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Help Your Skin Glow With This Tasty Chocolate Treat Recipe

The smell of just about any chocolate is enough to get me invigorated and peppy, and so finding this healthy, yet still-delicious superfood recipe made me want to jump for joy! I definitely need a little chocolate indulgence now and then, and you probably do, too. The good news is this recipe for a tasty chocolate bark will not only get your taste buds singing, but it will also give your skin a healthy glow and your heart a healthy boost!

It’s all thanks to these stellar ingredients:

Dark Chocolate

There are so many great things dark chocolate (with the right type and in the correct proportions!) can do for us, but we’ll stick to just a few. Flavanols, which are plant compounds naturally found in the cocoa bean, help promote blood flow and dilate vessels. This action helps to deliver nutrients throughout the body, including the skin.

A study found that cocoa flavanols protect the skin from ultraviolet damage, increase blood flow to the skin, increase density and thickness of the skin, decrease water loss, and improve the overall appearance of the skin. It’s also good for your heart health; studies show that eating a small amount of dark chocolate two or three times each week can help lower your blood pressure. Dark chocolate improves blood flow and may help prevent the formation of blood clots.

Eating dark chocolate may also prevent arteriosclerosis (hardening of the arteries). It can even make you happy! Dark chocolate also contains several chemical compounds that have a positive effect on your mood and cognitive health. Chocolate contains phenylethylamine (PEA), the same chemical your brain creates when you feel like you’re falling in love (this explains so much). PEA encourages your brain to release endorphins.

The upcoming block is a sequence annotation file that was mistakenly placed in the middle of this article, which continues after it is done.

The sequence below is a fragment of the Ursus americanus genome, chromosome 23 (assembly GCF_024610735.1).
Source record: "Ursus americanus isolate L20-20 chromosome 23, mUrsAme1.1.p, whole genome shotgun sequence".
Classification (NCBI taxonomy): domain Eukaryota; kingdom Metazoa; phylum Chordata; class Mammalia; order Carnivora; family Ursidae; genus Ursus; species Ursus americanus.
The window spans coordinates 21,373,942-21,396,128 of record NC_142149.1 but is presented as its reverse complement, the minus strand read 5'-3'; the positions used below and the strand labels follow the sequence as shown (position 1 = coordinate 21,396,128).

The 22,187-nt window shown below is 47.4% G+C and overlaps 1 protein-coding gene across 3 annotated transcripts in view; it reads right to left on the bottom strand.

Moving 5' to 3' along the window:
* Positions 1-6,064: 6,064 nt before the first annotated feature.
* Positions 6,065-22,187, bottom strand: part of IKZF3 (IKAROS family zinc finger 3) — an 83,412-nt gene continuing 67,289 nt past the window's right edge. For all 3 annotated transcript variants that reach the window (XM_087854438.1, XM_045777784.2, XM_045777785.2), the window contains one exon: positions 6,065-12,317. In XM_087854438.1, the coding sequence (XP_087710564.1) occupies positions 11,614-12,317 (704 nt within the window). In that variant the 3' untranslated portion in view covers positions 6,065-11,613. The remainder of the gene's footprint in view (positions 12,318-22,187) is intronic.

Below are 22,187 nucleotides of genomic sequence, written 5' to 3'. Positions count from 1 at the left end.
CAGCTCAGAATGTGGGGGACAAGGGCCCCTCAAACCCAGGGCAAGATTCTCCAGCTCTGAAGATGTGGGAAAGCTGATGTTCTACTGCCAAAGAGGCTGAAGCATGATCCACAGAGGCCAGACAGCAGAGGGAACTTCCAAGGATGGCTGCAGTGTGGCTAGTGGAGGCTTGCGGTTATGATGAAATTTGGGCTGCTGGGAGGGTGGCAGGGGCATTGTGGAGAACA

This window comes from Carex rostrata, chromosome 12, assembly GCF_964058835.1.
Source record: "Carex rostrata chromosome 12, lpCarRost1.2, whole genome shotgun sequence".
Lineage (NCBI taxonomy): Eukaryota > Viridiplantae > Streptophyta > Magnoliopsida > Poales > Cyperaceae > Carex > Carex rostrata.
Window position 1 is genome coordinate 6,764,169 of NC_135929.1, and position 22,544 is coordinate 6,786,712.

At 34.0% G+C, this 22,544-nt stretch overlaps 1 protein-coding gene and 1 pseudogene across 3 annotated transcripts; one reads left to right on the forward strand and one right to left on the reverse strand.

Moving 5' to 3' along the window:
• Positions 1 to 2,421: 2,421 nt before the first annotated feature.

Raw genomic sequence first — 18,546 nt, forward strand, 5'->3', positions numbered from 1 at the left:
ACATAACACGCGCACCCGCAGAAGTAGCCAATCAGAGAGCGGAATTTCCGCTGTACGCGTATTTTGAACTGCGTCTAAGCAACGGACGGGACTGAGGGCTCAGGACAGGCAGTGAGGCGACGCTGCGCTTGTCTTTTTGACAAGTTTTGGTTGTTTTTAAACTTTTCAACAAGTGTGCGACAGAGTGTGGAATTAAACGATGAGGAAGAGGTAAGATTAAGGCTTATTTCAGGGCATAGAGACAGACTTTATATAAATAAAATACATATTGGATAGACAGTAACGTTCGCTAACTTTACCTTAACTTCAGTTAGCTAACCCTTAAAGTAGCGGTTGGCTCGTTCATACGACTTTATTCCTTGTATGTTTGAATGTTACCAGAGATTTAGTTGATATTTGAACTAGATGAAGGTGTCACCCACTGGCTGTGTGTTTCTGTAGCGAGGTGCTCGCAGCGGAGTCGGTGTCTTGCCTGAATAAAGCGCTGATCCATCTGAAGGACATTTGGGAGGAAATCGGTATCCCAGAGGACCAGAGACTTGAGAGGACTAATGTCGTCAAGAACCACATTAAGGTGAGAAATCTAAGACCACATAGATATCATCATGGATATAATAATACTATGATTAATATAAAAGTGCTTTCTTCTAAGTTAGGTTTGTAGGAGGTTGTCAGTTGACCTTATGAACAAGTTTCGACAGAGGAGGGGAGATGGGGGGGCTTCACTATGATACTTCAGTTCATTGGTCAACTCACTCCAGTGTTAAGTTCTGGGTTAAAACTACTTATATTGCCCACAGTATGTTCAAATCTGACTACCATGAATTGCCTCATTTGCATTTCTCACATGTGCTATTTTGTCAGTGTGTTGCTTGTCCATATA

It’s also got several important vitamins and minerals:

  • Potassium
  • Copper
  • Magnesium
  • Iron

Chia Seeds

We’ve covered chia seeds before as a trendy health food, but there’s a lot to this seed’s story. There is a lot of buzz around chia’s weight loss power. Chia’s stabilizing effect on blood sugar also fights insulin resistance which can be tied to an increase in belly fat. This type of resistance can also be harmful to your overall health. Chia seeds are packed with soluble fiber and are high in antioxidants, calcium, iron, manganese, and phosphorous.

A unique property of chia seeds is the ability to hold up to 12 times its weight in water. Soaked for 30 mins, the seeds will form a gel-like substance. Researches believe this gel reaction also occurs in the stomach, forming a barrier, which means carbohydrates are broken down slowly. This makes the seeds popular among endurance athletes and also diabetics, who want a slow-release energy source, as well as for extra hydration.

Good Fatty Nuts

Nuts are a great source of healthy, unsaturated fats. It’s thought that the “good” fats in nuts — both monounsaturated and polyunsaturated fats — lower bad cholesterol levels. They also have omega-3 fatty acids in abundance, which are a healthy form of fatty acids that seem to help your heart by, among other things, preventing dangerous heart rhythms that can lead to heart attacks. Omega-3 fatty acids are also found in many kinds of fish, but nuts are one of the best plant-based sources of omega-3 fatty acids. All nuts also contain fiber, which helps lower your cholesterol, help you feel fuller, and is thought to play a role in preventing diabetes. Add in nuts’ supply of Vitamin E, plant sterols, and l-arginine, and your heart will stay pumping at maximum efficiency!

Ingredients

  • 10 ounces 70% cocoa bittersweet dark chocolate
  • 2 teaspoons instant espresso powder
  • ½ cup toasted walnut pieces
  • ½ cup toasted pecan pieces
  • ½ cup toasted almond slices
  • 1 tablespoon chia seeds

Directions:

  1. Combine chocolate and coffee, place over a double boiler, heating on a low flame while stirring until chocolate is 3/4 melted.
  2. Remove from heat and stir until smooth.
  3. Mix in the toasted nuts and chia seeds.
  4. Spread mixture on a sheet pan lined with parchment paper and chill until mixture sets, about 30 minutes.
  5. Break into pieces and serve. Enjoy!